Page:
Nicole: That’s fantastic. So like this expectation that you can learn all five, right? Get your cheat sheets out, let’s go people. All right, I love it. Okay, so you have a methodology. You talked about it earlier, that area, and it’s all capitals. So I’m guessing that that method, you could run through that and how it syncs with the problem solver profiles? How does your area method kind of dovetail with everything? Well, first,

Cheryl: I would say the problem solver plus all came out from what I’ve learned after publishing problems solved, which is about personal professional decision making. And after putting out investing and financial research, which is about financial and investment decisions, both of those books, go through my area method areas, an acronym for the steps of my process, that as I mentioned, uniquely focuses on checking and challenging cognitive biases so that we can expand our knowledge to improve our judgment. And what I realized when I put area out into the world, is it got a much wider adoption than I ever would have imagined. You know, everything from, as you mentioned, meditation groups, to, you know, high schools, to colleges, to multinational companies, and so on. And what I realized is that, although everybody can use this system, they use it as they are not as it is. And that begs the question, Who are we as decision makers, so students who were used to a comparative analysis, were very interested in literature reviews, which is the second step of area relative, and people in finance, who were very comfortable with numbers. They were very comfortable with the absolute phase of area, the first step, but didn’t necessarily see the value of doing the interviews in area exploration, the third step, whereas counterterrorism professionals were very comfortable with interviews and exploration, but didn’t think that they needed to get the lay of the land in the second step, because they already knew it. So by asking this question of who are you as a decision maker and coming up with this problem solver profile quiz, I thought it could give people immediately something about themselves, and what they’re good at and show them why they tend to gravitate towards certain kinds of information, and why they skip other pieces so that they can know where to lean into the discomfort to give them a more fulsome understanding of their decisions.

Nicole: Wow, that is fantastic. And so if we want to know more about the area method, we will buy your first book, which is problem solved.

Cheryl: And I have a TED talk on the topic too. But very quickly, the steps are absolute which is up close on the target of your decision are relative is sources related to the target of your decision, and then the ease in area get beyond document based sources and are the twin engines of creativity. One is about exploration. Identify Good people and asking them great questions. So it’s interviewing, giving you the difference between the map and the terrain of your decision. And then area exploitation turns the lens of inquiry on yourself as a decision maker, and gives you creative exercises, to test your assumptions against evidence. And then the final analysis will help you think about failure, strength, test your decision, and put the pieces back together. So you can come to conviction on your decision.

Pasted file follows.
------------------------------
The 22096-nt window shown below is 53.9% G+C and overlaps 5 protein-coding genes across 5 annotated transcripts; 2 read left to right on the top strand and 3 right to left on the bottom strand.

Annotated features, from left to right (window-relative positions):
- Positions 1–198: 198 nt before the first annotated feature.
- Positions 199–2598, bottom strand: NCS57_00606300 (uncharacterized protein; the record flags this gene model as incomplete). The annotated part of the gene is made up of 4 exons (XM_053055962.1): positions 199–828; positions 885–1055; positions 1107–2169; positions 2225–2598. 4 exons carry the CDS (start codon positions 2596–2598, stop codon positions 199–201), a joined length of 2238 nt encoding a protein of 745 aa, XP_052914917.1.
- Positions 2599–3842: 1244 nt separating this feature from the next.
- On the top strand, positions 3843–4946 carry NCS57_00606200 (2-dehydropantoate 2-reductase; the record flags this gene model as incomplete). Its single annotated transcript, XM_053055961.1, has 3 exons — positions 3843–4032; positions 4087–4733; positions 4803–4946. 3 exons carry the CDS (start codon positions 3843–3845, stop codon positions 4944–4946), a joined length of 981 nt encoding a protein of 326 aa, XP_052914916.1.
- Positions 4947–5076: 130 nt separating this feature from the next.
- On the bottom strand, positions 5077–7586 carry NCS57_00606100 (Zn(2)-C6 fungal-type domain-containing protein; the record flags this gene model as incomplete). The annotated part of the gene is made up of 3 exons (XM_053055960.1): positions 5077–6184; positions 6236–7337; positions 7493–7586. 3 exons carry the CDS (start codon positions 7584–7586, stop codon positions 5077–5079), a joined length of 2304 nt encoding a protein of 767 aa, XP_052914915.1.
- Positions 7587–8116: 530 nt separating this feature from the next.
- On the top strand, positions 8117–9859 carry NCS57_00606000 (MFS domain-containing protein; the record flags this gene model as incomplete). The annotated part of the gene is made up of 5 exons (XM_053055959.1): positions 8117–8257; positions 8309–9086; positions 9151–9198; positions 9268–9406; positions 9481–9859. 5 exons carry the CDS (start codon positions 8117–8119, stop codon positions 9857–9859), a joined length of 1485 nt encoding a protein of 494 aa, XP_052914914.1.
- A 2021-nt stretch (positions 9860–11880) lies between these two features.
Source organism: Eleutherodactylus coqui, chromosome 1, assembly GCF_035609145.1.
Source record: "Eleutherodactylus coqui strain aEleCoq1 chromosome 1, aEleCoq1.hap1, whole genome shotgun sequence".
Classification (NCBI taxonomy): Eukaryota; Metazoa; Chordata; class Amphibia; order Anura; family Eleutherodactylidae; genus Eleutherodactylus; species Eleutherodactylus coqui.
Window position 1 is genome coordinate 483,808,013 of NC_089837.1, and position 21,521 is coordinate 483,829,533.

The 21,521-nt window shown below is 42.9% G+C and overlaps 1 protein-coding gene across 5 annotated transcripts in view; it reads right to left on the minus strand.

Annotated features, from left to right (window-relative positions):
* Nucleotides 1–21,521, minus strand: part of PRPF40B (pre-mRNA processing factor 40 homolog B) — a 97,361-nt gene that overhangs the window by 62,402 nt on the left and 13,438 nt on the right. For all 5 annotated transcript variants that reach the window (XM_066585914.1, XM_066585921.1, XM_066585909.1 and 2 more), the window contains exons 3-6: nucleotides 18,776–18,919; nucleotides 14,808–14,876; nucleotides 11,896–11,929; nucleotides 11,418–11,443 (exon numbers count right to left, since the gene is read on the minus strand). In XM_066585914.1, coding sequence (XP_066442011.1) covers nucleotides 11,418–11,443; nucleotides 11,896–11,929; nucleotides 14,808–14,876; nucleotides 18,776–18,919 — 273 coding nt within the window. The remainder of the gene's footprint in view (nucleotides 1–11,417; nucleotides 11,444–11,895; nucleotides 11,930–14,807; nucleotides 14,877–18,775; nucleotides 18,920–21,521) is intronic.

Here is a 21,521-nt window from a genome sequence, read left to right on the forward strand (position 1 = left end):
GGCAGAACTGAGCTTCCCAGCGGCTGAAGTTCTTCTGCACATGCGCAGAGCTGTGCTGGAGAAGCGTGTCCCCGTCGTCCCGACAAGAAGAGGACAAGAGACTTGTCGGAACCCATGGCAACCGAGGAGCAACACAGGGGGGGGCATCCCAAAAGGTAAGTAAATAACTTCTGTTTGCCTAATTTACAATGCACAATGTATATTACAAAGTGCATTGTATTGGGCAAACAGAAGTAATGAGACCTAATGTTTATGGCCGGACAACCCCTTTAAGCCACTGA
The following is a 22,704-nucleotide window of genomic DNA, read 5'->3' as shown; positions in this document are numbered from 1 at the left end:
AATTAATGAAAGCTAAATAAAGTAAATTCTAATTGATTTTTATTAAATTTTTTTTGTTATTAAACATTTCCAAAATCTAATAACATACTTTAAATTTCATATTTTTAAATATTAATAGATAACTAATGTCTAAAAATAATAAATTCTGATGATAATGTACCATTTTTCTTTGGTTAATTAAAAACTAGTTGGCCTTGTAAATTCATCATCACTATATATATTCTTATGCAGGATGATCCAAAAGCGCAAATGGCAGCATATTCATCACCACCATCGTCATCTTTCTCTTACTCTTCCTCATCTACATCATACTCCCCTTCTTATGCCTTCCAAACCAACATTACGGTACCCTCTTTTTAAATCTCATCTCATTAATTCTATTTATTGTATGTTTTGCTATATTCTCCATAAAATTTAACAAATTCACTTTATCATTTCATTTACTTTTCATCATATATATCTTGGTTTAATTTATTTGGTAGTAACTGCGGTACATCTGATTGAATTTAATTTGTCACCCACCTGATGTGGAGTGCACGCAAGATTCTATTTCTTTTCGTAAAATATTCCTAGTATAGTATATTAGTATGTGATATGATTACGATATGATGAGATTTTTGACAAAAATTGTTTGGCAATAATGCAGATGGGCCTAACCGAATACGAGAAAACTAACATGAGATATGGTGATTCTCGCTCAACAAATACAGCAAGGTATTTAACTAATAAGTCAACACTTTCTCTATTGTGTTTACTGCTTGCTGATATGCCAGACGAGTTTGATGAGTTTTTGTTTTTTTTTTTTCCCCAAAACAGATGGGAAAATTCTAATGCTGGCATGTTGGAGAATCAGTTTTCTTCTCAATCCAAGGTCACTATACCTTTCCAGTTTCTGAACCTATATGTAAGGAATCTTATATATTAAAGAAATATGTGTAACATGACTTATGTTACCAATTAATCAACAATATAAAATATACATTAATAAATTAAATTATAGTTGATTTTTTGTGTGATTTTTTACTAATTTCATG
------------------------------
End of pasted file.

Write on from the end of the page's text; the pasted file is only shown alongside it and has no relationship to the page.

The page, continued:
Nicole: That’s fantastic. So my guess is if people would slow down to learn all this and to work through your area method, they would have seriously positive outcomes. Maybe we would save money, make money, grow the business, you know, decide who to marry? I don’t know. So can you tell me like a success story of somebody who led a team or a group that slowed down, worked through the area method and knew what their PSP was, and made something fantastic happened, tell us a success story?

Cheryl: Well, there’s so many different kinds of stories. You know, one of them is in problem solver. And it’s about these two visionary leaders, the nonprofit that was trying to entrap child sex trafficking in India, and they wanted to use area. And at the same time by both being visionaries, they felt like they really couldn’t adhere to a consistent strategy. The problem that they were solving these thought was such an intractable difficult, ever changing problem, that they could never adhere to a strategy. Now, the truth of the matter is as visionaries, they were always coming up with new ideas. So what was right for their problem solver profiles, wasn’t actually right for their organizations, and for building a stable foundation, with a coherent strategy that all the people working for them could follow. Once we were able to work with their problem solver profiles, we then were able to run the idea of how they could approach this age old, intractable, horrible problem through area and settle on a strategy that would satisfy their need for something big and ambitious. And also something that was practical and actionable. Where they could consistently be able to collect the data so that they could also then convince other people to see the beautiful vision that they have, as well as the actual successes that they were having. So that they could raise money, convince governments to give them resources, and be able to rescue women and children who were trapped in this terrible system.